To say Robert Klinar is a busy man would be an understatement.
The new principal's days start around 6:45 a.m. and are an endless stream of meetings, phone calls and student events. Combine a busy schedule with a 55-minute commute twice daily, and Klinar is lucky to get home by 9 p.m. some nights.
Still, he described his transition to as "incredibly smooth" thanks to a supportive faculty and staff.
"And I use the word incredibly because it's a testament to the people I'm working with," he said. "That always makes somebody in a leadership position make that transition just a little bit easier. The people here have made me feel so comfortable that it feels like I've been here longer than I have."
Klinar still calls Lake County home, where his wife teaches at, and his children attend, Perry Public Schools. They're not shopping for a Kent home — yet.
"I'm sort of the lonesome pole cat, so to speak," he said. "So I'm making the adjustments as much as I can. It's just not immediate right now, but eventually. We love the community ... it's something that we'll highly consider."
Not living in Kent, where parents might find a chance encounter with their child's principal at the grocery store, movie theater or festival, hasn't created a disconnect between Klinar and the school community. He makes up for the loss by attending as many student functions as possible, including games and performances. On nights like Tuesday, when the high school had soccer games, a volleyball match and a choir concert, it's not uncommon for Klinar to make it home by 9 p.m.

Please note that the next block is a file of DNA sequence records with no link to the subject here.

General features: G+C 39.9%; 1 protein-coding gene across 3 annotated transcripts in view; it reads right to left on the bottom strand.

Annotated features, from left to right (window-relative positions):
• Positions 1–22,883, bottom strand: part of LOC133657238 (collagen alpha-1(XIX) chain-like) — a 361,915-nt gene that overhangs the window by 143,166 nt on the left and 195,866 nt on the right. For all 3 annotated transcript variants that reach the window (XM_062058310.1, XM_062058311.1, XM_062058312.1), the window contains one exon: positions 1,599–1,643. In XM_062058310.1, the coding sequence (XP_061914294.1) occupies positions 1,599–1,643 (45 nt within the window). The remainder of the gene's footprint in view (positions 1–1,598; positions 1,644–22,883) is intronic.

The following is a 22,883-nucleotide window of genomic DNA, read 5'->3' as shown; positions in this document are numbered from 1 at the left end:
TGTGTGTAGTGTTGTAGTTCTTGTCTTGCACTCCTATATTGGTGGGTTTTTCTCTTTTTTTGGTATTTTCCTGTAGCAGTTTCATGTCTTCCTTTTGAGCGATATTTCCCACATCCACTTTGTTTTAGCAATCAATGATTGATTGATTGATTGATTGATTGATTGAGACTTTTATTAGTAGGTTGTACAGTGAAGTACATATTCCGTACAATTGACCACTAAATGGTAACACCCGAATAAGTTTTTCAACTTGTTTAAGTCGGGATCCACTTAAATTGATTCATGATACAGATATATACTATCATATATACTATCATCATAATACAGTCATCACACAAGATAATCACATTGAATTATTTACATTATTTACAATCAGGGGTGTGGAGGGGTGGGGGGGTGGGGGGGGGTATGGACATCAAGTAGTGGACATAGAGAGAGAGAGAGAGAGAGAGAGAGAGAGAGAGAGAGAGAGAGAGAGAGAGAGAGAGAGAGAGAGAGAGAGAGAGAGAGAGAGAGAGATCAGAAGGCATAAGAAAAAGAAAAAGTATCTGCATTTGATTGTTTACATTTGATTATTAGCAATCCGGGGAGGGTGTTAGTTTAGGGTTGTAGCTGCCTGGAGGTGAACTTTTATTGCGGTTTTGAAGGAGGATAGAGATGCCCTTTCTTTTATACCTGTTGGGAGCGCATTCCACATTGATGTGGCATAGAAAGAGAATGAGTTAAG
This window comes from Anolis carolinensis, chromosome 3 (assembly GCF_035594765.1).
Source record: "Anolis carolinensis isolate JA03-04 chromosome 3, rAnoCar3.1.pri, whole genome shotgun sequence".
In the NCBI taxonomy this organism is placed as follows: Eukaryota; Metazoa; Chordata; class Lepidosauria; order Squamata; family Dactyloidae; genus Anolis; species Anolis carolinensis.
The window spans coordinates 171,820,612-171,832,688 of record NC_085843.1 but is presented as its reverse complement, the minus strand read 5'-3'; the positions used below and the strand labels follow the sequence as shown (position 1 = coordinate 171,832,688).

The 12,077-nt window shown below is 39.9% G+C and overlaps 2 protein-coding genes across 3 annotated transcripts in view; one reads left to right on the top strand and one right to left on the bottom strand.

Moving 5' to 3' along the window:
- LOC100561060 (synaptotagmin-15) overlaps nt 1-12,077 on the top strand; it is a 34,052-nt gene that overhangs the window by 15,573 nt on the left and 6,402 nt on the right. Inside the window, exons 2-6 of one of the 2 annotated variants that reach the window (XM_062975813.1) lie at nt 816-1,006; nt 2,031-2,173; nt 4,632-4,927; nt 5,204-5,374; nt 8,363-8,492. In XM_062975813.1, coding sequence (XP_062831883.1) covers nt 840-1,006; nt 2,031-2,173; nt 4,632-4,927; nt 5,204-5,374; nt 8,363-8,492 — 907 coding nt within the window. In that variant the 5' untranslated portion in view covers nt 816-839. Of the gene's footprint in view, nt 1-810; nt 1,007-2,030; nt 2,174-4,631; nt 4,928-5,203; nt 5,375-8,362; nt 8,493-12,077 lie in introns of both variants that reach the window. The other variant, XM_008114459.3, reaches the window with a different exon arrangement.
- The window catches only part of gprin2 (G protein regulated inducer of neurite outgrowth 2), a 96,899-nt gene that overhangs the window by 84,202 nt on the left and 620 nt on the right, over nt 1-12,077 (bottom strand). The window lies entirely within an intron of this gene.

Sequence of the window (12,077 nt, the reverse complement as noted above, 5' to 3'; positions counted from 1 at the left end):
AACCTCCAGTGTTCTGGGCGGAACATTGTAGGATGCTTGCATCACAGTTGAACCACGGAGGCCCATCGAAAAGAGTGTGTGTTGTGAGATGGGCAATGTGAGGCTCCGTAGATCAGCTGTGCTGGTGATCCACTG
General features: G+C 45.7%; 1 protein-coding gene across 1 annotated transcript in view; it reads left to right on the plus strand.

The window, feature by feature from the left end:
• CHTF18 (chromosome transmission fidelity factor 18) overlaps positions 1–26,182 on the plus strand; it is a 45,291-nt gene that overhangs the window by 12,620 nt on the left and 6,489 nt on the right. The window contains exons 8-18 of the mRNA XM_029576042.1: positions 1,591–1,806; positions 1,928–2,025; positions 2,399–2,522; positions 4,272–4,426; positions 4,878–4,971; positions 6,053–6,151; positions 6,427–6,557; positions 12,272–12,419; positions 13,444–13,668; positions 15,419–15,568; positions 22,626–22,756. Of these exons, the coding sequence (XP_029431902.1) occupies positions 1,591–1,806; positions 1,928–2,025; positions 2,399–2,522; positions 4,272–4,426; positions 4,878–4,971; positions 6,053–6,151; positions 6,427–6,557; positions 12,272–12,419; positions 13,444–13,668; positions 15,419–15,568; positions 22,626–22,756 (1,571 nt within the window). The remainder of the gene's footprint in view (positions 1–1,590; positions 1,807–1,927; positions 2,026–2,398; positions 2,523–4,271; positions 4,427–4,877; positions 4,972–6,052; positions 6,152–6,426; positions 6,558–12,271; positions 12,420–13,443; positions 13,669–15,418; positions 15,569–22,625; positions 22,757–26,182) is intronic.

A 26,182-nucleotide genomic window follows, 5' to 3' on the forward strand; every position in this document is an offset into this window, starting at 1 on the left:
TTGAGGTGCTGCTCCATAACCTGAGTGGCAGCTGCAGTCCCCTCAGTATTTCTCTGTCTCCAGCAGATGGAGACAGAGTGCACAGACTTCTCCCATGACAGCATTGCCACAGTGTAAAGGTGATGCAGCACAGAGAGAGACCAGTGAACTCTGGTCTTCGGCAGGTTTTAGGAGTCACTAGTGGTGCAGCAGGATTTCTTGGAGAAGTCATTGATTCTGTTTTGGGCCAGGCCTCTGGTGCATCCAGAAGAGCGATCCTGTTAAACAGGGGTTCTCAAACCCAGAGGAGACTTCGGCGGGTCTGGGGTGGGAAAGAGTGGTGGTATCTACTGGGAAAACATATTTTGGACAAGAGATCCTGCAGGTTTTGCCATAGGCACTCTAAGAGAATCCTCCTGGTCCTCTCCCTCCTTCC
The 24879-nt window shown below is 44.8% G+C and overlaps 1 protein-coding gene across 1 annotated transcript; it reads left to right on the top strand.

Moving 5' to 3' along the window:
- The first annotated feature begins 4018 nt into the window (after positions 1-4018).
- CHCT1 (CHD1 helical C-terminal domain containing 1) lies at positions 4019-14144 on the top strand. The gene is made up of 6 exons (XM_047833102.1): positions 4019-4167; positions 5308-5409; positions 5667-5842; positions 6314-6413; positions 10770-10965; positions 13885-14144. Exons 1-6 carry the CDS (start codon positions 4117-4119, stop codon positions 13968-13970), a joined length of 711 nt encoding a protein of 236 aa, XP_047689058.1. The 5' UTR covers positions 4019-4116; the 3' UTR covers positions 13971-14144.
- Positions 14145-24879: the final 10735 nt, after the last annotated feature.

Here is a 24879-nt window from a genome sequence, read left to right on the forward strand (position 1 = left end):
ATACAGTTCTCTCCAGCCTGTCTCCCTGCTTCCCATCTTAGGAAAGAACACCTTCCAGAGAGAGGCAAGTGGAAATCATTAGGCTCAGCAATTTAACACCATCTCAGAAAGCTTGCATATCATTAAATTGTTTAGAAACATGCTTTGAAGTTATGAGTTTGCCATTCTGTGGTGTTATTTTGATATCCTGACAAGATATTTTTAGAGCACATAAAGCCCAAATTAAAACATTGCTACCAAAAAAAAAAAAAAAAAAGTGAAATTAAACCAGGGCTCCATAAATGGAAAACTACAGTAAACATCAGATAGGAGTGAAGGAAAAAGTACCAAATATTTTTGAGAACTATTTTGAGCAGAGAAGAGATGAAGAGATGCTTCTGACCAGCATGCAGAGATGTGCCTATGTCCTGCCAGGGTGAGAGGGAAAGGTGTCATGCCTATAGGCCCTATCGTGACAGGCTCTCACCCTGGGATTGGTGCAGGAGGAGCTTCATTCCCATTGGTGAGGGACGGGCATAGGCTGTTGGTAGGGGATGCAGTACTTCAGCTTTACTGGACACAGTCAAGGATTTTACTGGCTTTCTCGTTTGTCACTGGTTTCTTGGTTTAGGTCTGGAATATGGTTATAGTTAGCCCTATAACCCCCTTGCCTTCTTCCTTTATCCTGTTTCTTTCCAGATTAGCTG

"We have probably more extracurricular activities and organizations than any other district I've ever worked in, so making myself available to everything is difficult," he said. "But at the same time, it's important."
That approach has helped the new principal develop a relationship and rapport with the students.
"I'd say that kids have gotten the impression from me since the beginning of the school year that they can come in here and ask me a question and not feel that I'm not approachable," he said. "I feel that I'm an approachable person. I'm out there in the cafeteria eating my sandwich, talking to the seniors about some of the stuff they've got going on."
Klinar, 46, from a position as assistant superintendent for the Riverside Local School District in Painesville. He's spent the past 23 years working in education, and the learning curve of moving to Kent wasn't as steep as his first move to the principal position.
"The learning curve hasn't been too bad because I've been a principal before," he said. "It's more so being accustomed to the culture of the building."
And it's that culture at Theodore Roosevelt that is one thing he's had to adapt to, but it also was a draw for him.
"That relationship piece is the one element that really attracted me to the district; one that is much different than any other place that I've been," he said. "You see the fact that there's a great deal of respect between the student and staff member. I see great interaction between staff and students, and I've never seen that anywhere else."
Another difference for Klinar that he's found at Kent is he likes to take his work home. Seeing that his wife is a teacher, talking shop at home is less an issue, he said.
"I leave here thinking that I've got to tell somebody about how things are going. That's how much I like it here," he said.